The latest on the investigation of Michael Morton’s false conviction

Posted in Criminal Justice, District Attorney, Williamson County at 5:00 am by wcnews

A very interesting article in today’s AAS on what’s still to come in the investigation into the how Michael Morton wound up in prison for a crime he did not commit, Morton lawyers put prosecution on defense. It begins by pointing out the unprecedented nature of the investigation into the prosecutors.

Combining tenacity with legal creativity, lawyers for Michael Morton are doing something that has never been attempted in the nation’s 280 previous DNA exoneration cases: They’re investigating the prosecutor who sent Morton away for a murder he did not commit.

Armed with court-given power not typically available to defense lawyers, Morton’s legal team has pried open investigative files and forced former Williamson County District Attorney Ken Anderson to answer questions under oath and against his will.

The team has also combed court records and interviewed current and former county officials to flesh out allegations that Anderson hid evidence that could have spared Morton from serving almost 25 years in prison for the murder of his wife, Christine.

And now we know where all this effort is headed.

On Dec. 19, Morton’s lawyers will provide a written report of their findings to District Judge Sid Harle, who took over Morton’s case in August.

They’ll discuss the report in open court with Morton likely to be in attendance.

And they’ll conclude by asking Harle to take action against Anderson, though what type of action is something Morton’s lawyers are keeping to themselves for the moment.

A hint, however, can be found in the transcript of an Oct. 3 hearing that took place in Harle’s chambers. Morton lawyer Barry Scheck told Harle that they would return to his court if they found indications of misconduct by Morton’s prosecutors.

“I do think that that might trigger other investigations,” Scheck told the judge.

More investigations to come. No one involved in the prosecution, and subsequent unnecessary lengthening of Morton’s time in prison, will like the sound of that. But the most confounding part of the article was when discussing Anderson’s selective memory of what he did or did not disclose to Morton’s lawyers before the trial.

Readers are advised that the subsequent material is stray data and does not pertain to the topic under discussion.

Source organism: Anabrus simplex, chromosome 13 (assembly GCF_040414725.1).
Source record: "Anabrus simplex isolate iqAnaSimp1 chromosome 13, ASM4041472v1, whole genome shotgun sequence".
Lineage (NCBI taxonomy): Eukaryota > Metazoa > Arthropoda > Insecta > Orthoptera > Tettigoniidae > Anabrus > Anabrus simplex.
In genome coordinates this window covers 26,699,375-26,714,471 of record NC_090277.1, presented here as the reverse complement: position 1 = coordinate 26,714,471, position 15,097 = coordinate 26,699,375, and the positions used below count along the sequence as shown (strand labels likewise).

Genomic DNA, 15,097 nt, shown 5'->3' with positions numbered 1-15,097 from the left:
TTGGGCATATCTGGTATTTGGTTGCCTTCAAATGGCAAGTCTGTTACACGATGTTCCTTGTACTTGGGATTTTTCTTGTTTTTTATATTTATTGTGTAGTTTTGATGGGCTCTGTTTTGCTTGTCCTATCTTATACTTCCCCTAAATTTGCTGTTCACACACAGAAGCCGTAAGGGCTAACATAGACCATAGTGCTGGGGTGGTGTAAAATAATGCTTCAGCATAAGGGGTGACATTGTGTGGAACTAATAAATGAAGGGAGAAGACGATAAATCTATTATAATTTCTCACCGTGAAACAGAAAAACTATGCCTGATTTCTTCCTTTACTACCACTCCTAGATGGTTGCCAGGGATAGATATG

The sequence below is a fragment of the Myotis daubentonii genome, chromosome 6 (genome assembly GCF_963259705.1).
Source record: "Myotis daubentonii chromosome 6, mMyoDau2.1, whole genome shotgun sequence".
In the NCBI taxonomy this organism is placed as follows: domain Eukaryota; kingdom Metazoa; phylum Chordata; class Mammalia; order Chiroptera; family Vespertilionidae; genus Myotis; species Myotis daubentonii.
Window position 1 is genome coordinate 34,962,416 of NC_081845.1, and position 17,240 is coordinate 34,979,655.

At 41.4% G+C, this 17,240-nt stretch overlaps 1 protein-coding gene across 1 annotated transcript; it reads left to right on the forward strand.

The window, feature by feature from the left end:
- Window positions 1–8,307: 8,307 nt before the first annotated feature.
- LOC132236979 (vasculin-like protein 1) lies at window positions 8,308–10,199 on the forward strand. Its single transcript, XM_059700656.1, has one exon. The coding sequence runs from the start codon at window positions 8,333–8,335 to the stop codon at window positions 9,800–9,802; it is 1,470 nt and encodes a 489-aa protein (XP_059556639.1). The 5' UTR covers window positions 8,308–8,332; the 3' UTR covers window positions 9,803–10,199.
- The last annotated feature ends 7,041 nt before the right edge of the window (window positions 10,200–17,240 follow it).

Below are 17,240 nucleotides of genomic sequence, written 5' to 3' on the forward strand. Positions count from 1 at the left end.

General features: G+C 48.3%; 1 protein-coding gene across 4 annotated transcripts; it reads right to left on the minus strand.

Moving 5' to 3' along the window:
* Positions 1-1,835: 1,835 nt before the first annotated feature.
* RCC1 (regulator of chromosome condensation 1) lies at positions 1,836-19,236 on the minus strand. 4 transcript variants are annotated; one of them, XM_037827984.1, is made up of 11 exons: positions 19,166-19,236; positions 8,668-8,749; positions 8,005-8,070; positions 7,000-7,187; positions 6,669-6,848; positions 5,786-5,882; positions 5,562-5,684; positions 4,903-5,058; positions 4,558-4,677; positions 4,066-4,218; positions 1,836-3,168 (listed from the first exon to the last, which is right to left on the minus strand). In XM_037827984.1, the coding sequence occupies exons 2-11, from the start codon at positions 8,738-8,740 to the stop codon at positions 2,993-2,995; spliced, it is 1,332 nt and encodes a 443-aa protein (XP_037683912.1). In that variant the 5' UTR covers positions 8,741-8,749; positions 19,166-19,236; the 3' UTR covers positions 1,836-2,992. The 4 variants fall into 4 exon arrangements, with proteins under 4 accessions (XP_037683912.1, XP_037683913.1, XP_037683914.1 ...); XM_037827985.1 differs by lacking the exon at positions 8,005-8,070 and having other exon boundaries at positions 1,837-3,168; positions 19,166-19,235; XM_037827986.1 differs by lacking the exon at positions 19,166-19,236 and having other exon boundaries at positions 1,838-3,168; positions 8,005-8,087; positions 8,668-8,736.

At issue are these four items:

• The transcript of a police interview with Christine Morton’s mother, Rita Kirkpatrick, who revealed that the Mortons’ 3-year-old son witnessed the murder and said Michael Morton was not home at the time.

• A report that Christine Morton’s credit card might have been used in San Antonio two days after her death.

• Reports that a $20 check made out to Christine Morton was cashed nine days after her death.

• A police report about suspicious behavior by an unidentified driver of a green van who, a neighbor said, on several occasions parked and walked into the wooded area behind the Morton house.

The article then goes on.

A condensed version of the Kirkpatrick interview and the report about the green van were recently found in Anderson’s old files at the district attorney’s office.

In his deposition, Anderson said he did not recall discussing the Kirkpatrick interview with Morton’s trial lawyers but assumed he did because the information was “something that you would typically tell a defense attorney about.”

But Anderson told Scheck he believed he was under no obligation to turn over a copy of the interview transcript because it was not admissible in court. Three-year-olds were not competent to testify, he said, and rules against hearsay would have kept Kirkpatrick from testifying about the conversation with her grandson.

Scheck challenged that notion, saying the information could have opened a new avenue of investigation for defense lawyers. [Emphasis added]

And that seems to be the overriding point of this whole case. Whether out of arrogance or some other reason, it looks like Anderson and former Sheriff Jim Boutwell got it in their minds that Morton was guilty, no matter where the evidence was pointing. Reading that brought to mind this quote from today’s KXAN article on the 20th anniversary of the Yogurt Shop murders in Austin, Yogurt shop murder argument still rages.

“It is one thing to believe someone is guilty; but when you let belief run your investigation, you’re going to exclude things that are dissonant with your belief.”

It seems pretty obvious that Anderson and Boutwell decided Morton was guilty, no matter what the evidence said. For whatever reason justice was set aside in order to wrap up the case and get a conviction. And maybe we’ll find out, if the investigations continue, that false conviction was a crime as well.

The most important outcome of the Morton investigation must be accountability for convicting an innocent man and keeping him there for so long. If they are not held accountable - whether through disbarment, resignation, criminal conviction, or the ballot box - then prosecutors will feel free in the future to win convictions, instead of finding truth and justice.

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